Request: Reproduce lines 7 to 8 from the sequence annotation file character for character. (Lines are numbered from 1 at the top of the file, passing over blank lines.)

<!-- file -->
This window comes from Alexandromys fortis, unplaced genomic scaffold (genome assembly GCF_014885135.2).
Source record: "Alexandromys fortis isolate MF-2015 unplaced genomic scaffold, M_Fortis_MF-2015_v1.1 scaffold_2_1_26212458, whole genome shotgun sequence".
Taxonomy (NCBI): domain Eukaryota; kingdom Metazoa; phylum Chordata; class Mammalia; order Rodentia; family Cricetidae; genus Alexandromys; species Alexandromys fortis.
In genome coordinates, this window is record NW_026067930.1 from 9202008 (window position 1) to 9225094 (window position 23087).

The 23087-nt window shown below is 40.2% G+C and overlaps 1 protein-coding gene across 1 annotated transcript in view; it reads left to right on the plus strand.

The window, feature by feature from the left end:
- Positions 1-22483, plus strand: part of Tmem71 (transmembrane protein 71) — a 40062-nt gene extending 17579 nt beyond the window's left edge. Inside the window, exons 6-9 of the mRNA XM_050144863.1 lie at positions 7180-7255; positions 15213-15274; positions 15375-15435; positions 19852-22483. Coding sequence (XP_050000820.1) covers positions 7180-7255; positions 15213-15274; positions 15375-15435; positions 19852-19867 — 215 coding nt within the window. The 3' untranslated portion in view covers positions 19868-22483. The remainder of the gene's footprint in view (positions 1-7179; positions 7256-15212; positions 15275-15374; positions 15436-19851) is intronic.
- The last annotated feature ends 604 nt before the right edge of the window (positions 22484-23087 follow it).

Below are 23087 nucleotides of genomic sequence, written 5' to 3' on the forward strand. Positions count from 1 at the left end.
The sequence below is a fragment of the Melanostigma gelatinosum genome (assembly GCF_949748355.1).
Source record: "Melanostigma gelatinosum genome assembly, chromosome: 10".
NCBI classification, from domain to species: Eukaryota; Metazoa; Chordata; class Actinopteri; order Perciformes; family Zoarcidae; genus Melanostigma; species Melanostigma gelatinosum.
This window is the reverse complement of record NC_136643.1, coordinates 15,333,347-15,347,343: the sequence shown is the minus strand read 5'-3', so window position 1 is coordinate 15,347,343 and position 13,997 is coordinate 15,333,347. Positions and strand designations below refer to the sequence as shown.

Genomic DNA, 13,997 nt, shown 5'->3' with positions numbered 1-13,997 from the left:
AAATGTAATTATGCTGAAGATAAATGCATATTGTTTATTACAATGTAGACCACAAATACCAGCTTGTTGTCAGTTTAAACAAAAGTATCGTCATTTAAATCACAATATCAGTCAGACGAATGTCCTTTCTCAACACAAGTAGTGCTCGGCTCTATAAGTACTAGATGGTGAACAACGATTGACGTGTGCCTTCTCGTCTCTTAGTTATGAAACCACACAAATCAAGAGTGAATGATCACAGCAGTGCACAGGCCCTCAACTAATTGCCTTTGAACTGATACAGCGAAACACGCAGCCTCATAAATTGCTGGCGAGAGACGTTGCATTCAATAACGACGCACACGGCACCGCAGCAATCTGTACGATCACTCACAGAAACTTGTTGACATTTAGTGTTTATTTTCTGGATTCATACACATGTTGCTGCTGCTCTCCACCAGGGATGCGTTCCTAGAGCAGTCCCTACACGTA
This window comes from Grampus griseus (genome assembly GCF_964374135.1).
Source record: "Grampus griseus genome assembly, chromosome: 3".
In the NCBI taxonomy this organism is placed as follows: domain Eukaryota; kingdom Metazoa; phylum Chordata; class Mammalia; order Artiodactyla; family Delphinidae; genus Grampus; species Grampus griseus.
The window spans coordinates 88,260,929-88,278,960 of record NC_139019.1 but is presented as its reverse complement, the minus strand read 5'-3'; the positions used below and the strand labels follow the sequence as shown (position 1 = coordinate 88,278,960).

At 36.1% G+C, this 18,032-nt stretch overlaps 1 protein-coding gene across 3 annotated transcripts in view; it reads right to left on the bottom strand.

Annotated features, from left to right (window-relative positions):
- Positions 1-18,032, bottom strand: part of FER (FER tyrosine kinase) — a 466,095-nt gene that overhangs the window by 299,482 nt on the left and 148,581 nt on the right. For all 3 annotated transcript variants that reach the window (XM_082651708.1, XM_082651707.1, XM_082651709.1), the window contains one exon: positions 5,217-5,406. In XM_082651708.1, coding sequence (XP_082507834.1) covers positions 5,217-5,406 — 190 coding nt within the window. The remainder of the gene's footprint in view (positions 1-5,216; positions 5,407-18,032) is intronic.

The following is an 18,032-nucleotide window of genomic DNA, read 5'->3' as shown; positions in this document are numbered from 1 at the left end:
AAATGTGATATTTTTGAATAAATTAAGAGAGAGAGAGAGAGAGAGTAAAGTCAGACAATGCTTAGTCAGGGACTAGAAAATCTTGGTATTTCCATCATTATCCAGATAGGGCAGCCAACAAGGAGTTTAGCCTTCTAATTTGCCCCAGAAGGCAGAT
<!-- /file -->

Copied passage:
- Positions 1-22483, plus strand: part of Tmem71 (transmembrane protein 71) — a 40062-nt gene extending 17579 nt beyond the window's left edge. Inside the window, exons 6-9 of the mRNA XM_050144863.1 lie at positions 7180-7255; positions 15213-15274; positions 15375-15435; positions 19852-22483. Coding sequence (XP_050000820.1) covers positions 7180-7255; positions 15213-15274; positions 15375-15435; positions 19852-19867 — 215 coding nt within the window. The 3' untranslated portion in view covers positions 19868-22483. The remainder of the gene's footprint in view (positions 1-7179; positions 7256-15212; positions 15275-15374; positions 15436-19851) is intronic.
- The last annotated feature ends 604 nt before the right edge of the window (positions 22484-23087 follow it).